COPD, or chronic obstructive pulmonary disease, is an umbrella term that encompasses several different lung problems, including emphysema, chronic bronchitis and refractory asthma. “They all have to do with irritation and damage to the lungs that take the natural process of taking breath in and out and make it a real challenge,” Oz says.
Being aware of the classic symptoms of COPD can help. They include frequent coughing, mucus, increased shortness of breath and tightness in the chest, according to the COPD Foundation. “Things like wheezing might actually be COPD masquerading as asthma,” notes Oz.
COPD is diagnosed using a non-invasive breathing test called spirometry. “And the way we measure is by having you take a deep breath in and then blow out as fast as you can,” says Oz. Doctors then look at how fast you breathe in and, more importantly, breathe out compared to healthy adults. If you have COPD, the test can help doctors diagnose which of the four stages of the disease you have: mild, moderate, severe, or very severe/end stage, according to the Lung Institute.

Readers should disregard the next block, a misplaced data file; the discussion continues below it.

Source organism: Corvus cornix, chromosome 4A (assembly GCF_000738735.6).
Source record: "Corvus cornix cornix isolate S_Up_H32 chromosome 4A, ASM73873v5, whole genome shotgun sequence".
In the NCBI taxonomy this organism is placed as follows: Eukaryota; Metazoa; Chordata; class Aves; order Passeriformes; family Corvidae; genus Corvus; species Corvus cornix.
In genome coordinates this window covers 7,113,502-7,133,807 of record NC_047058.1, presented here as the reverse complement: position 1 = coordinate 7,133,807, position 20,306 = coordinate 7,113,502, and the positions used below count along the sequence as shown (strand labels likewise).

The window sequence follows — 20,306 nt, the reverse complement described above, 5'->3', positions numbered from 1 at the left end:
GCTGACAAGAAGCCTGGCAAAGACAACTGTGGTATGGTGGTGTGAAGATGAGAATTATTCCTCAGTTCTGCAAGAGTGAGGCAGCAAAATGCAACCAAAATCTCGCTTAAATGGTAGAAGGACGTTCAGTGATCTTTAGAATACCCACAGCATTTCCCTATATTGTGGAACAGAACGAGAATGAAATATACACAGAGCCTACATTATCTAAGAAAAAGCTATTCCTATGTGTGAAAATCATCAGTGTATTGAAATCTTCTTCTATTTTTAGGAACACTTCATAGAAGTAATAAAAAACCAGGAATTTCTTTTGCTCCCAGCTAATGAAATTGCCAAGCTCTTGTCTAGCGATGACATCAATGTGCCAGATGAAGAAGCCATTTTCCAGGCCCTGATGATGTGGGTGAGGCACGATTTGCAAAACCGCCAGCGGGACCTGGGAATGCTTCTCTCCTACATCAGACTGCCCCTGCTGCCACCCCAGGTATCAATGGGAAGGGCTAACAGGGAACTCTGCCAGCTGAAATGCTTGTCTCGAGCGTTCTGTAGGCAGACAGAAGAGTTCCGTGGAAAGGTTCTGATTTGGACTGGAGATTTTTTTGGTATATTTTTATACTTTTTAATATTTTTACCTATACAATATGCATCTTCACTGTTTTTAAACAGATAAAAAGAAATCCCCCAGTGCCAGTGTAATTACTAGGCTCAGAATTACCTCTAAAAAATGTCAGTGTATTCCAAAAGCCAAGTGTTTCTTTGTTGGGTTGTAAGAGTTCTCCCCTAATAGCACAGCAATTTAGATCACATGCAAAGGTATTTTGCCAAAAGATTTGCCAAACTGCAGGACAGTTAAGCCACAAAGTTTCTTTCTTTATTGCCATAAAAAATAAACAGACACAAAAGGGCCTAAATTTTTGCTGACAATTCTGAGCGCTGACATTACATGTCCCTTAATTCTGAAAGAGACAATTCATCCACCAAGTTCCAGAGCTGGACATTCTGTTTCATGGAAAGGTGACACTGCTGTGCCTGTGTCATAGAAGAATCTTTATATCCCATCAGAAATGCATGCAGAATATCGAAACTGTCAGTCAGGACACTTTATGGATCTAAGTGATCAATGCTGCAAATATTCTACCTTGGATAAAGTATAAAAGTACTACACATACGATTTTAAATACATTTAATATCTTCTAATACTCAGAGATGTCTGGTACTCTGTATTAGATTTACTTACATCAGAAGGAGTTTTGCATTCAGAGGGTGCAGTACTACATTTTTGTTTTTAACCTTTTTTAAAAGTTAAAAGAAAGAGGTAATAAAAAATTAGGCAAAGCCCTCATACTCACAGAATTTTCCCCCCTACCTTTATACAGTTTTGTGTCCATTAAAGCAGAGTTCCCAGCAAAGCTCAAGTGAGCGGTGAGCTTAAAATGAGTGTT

Along with symptoms, some coping with the health condition also struggle with the stigma associated with COPD. “So many people blame cigarettes for the problem — and it’s true that cigarettes are a major cause of COPD — but many people with COPD never smoked. And there are other conditions, like genetic conditions, that predispose you to COPD.” Environmental factors, such as being exposed to harmful pollutants at work or second-hand smoke, also increase the risk of developing the disease.
He adds, “What matters is that you’re suffering and you need and deserve help.”
While COPD currently does not have a cure, Oz notes that “there are treatments out there that can be beneficial. This is not a terminal illness if you jump on it and get it ahead of it. You can live a very successful and full life with COPD.”
Oz points out that science is also rapidly making progress with treatments for the health condition. “So if we can keep you healthy, you’ll be alive to take advantage of the treatments as they come around,” he says.
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